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Looking the World in the Eye
November 28, 2001 1:27 PM   Subscribe

Looking the World in the Eye Huntington, a Harvard prof., lays out his vision for the future of the clash of civilizations in an article in The Atlantic Monthly. The main points are- • The fact that the world is modernizing does not mean that it is Westernizing. The impact of urbanization and mass communications, coupled with poverty and ethnic divisions, will not lead to peoples' everywhere thinking as we do. • Asia, despite its ups and downs, is expanding militarily and economically. Islam is exploding demographically. The West may be declining in relative influence. • Culture-consciousness is getting stronger, not weaker, and states or peoples may band together because of cul tural similarities rather than because of ideological ones, as in the past. • The Western belief that parliamentary democracy and free markets are suitable for everyone will bring the West into conflict with civilizations—notably, Islam and the Chinese— that think differently. • In a multi-polar world based loosely on civilizations rather than on ideologies, Americans must reaffirm their Western identity.
posted by SandeepKrishnamurthy (8 comments total)

 
"Huntington disdains "rational-choice theory," the reigning fad in political science, which assumes that human behavior is predictable but which fails to take account of fear, envy, hatred, self-sacrifice, and other human passions that are essential to an understanding of politics."

hear hear, I certainly don't feel like recent world events have much at all to do with rational decisions...

you say Americans must reaffirm their western identity? seems to me like we don't have much of a cohesive definition of our Western Identity to reaffirm... What is our western identity???
we need more iconoclasts.
posted by dorcas at 1:58 PM on November 28, 2001


While the basis of some of his beliefs are indeed accurate he fails to take into account that the large reason for the socio-economic divide has little to do with culture and more to do with the gutting of the economic and political developmental precepts necessary for the neo-corporatist ideologies that we like to call democracy. He is correct in saying that you can't just transplant our system in Somolia. This is not because the Somolis are ignorant barbarians (uneducated and desperate perhaps), but instead because they were not allowed to develop as a society. This is not to say that were civilization to advance in any of these countries that democracy would be their first choice, after all, even Western Civilization is not left without a few other options to that ideal, but that is not a definate. Politics does not always follow rational principles, it is a science only in predecting preconditionality for certain events to happen, and usually only in hindsight. Otherwise it is all theory. This does not mean it doesn't follow some rational principles, just ones that are hard to follow when you are but one fish in a giant ocean. *this is not the actual owner of the account, and these ideas may not reflect her opinions*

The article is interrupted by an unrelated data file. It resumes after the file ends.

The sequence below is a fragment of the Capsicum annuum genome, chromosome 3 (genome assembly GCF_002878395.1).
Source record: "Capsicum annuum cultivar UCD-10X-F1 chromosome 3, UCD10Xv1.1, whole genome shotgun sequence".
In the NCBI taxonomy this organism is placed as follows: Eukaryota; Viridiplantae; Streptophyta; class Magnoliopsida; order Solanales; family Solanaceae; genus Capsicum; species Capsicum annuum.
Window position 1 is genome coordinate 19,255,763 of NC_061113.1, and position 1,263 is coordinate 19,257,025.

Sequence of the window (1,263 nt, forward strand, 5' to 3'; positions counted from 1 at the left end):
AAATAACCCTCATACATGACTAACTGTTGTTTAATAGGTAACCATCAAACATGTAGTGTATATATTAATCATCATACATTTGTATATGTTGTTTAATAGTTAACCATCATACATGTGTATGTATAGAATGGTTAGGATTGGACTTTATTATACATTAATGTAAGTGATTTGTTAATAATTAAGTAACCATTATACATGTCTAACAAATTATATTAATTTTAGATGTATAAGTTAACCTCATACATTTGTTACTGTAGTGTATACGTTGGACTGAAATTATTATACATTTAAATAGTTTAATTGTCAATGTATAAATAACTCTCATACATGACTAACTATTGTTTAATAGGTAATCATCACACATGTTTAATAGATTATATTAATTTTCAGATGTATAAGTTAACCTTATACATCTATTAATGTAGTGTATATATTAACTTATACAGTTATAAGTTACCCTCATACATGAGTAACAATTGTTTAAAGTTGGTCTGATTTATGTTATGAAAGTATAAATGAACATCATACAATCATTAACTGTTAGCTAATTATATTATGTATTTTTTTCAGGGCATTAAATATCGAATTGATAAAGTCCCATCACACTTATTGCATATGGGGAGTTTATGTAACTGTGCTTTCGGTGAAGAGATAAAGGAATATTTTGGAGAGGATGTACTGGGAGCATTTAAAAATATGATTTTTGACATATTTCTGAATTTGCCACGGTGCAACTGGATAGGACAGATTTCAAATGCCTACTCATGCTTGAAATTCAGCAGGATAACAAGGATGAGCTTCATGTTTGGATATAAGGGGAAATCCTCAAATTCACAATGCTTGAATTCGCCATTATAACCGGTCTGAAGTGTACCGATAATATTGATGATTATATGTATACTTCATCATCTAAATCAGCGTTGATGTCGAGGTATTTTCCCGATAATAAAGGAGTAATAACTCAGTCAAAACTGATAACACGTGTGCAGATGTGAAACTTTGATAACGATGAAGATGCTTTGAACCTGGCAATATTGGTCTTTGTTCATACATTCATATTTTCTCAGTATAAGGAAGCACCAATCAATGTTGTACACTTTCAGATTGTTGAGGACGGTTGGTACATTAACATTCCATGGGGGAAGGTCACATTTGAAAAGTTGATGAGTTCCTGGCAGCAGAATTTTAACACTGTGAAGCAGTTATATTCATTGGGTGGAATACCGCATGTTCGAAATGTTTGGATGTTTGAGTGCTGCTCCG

posted by calistasm at 2:43 PM on November 28, 2001


Boy, calistasm (or whomever), ideologue much? How about some substance, instead of jargon, and some recognition that Huntington has been at the top of the foreign policy academic establishment for half a century? He didn't just pull this out of his hat, and he isn't the first to make some of the points he's made.

Huntington certainly does not argue that Somalis are "ignorant barbarians", and your assumption that they "were not allowed" to develop is a pretty loaded interpretation. (I would say that their problems stem as much from overpopulation of an arid desert as anything external; overpopulation caused, in part, by Western medical advances, rather than resource exploitation.) And indeed your statement that "were civilization to advance ... democracy [may not] be their first choice" is exactly in line with what Huntington is saying -- had you bothered to read him. Huntington is not arguing for a value-based judgement on "advancement" of one civilzation versus another; quite the contrary, he is stating that we may be incorrect if we assume that other civilizations share our values on capitalism, democracy, secularism, and cooperative international society.

Your last three sentences make absolutely no sense. Politics is most certainly a factor in the real world, whether or not it is studied as a science and labeled as "theory".
Sandeep: Surely you noticed that the lengthy article to which you linked is a profile of Huntington, rather than an article written by him where he "lays out his vision"? He laid out his vision in his book several years ago. This article is by Robert Kaplan, a prominent Huntington disciple.

Even if you disagree with some of his conclusions, the article is fascinating in the insights to the divisions and alliances within foreign policy academia. For full understanding of what's at stake, one should read Huntington's Foreign Affairs essay (the nucleus of his later book) The Clash of Civilizations, and the counterpoint by Francis Fukuyama The End of History [book introduction by author, not original article]. These are the bookends of much of the center-right debate concerning foreign policy in the 1990s, the central theory for most of the 20th century having been the Cold-War-ified, hawkish realpolitik outgrowth of Morgenthau's undeniably giant shadow of Realism (the ultimate in rationality political theory).